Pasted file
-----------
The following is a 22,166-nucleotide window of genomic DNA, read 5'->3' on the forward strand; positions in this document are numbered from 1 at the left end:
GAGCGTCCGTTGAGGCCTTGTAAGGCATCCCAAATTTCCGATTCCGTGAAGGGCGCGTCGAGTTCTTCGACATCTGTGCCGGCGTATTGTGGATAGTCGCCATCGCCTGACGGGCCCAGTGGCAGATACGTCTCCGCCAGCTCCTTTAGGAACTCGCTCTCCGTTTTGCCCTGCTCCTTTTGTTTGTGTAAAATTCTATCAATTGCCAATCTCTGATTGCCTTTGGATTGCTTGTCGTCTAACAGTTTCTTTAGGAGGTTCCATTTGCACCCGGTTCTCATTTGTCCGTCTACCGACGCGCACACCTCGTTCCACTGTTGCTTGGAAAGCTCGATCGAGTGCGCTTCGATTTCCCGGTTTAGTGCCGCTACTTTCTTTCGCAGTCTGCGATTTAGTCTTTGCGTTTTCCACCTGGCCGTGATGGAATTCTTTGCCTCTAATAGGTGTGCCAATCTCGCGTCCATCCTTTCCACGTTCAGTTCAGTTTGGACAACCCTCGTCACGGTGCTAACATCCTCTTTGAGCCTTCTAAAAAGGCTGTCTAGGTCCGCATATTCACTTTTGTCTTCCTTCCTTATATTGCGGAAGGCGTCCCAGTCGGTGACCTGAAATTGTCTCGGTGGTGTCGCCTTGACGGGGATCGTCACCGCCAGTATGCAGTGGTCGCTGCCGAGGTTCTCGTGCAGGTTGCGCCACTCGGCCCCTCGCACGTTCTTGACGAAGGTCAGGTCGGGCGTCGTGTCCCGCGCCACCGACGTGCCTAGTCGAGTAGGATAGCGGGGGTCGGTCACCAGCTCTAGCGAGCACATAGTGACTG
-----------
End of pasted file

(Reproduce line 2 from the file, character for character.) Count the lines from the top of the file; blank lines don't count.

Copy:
GAGCGTCCGTTGAGGCCTTGTAAGGCATCCCAAATTTCCGATTCCGTGAAGGGCGCGTCGAGTTCTTCGACATCTGTGCCGGCGTATTGTGGATAGTCGCCATCGCCTGACGGGCCCAGTGGCAGATACGTCTCCGCCAGCTCCTTTAGGAACTCGCTCTCCGTTTTGCCCTGCTCCTTTTGTTTGTGTAAAATTCTATCAATTGCCAATCTCTGATTGCCTTTGGATTGCTTGTCGTCTAACAGTTTCTTTAGGAGGTTCCATTTGCACCCGGTTCTCATTTGTCCGTCTACCGACGCGCACACCTCGTTCCACTGTTGCTTGGAAAGCTCGATCGAGTGCGCTTCGATTTCCCGGTTTAGTGCCGCTACTTTCTTTCGCAGTCTGCGATTTAGTCTTTGCGTTTTCCACCTGGCCGTGATGGAATTCTTTGCCTCTAATAGGTGTGCCAATCTCGCGTCCATCCTTTCCACGTTCAGTTCAGTTTGGACAACCCTCGTCACGGTGCTAACATCCTCTTTGAGCCTTCTAAAAAGGCTGTCTAGGTCCGCATATTCACTTTTGTCTTCCTTCCTTATATTGCGGAAGGCGTCCCAGTCGGTGACCTGAAATTGTCTCGGTGGTGTCGCCTTGACGGGGATCGTCACCGCCAGTATGCAGTGGTCGCTGCCGAGGTTCTCGTGCAGGTTGCGCCACTCGGCCCCTCGCACGTTCTTGACGAAGGTCAGGTCGGGCGTCGTGTCCCGCGCCACCGACGTGCCTAGTCGAGTAGGATAGCGGGGGTCGGTCACCAGCTCTAGCGAGCACATAGTGACTG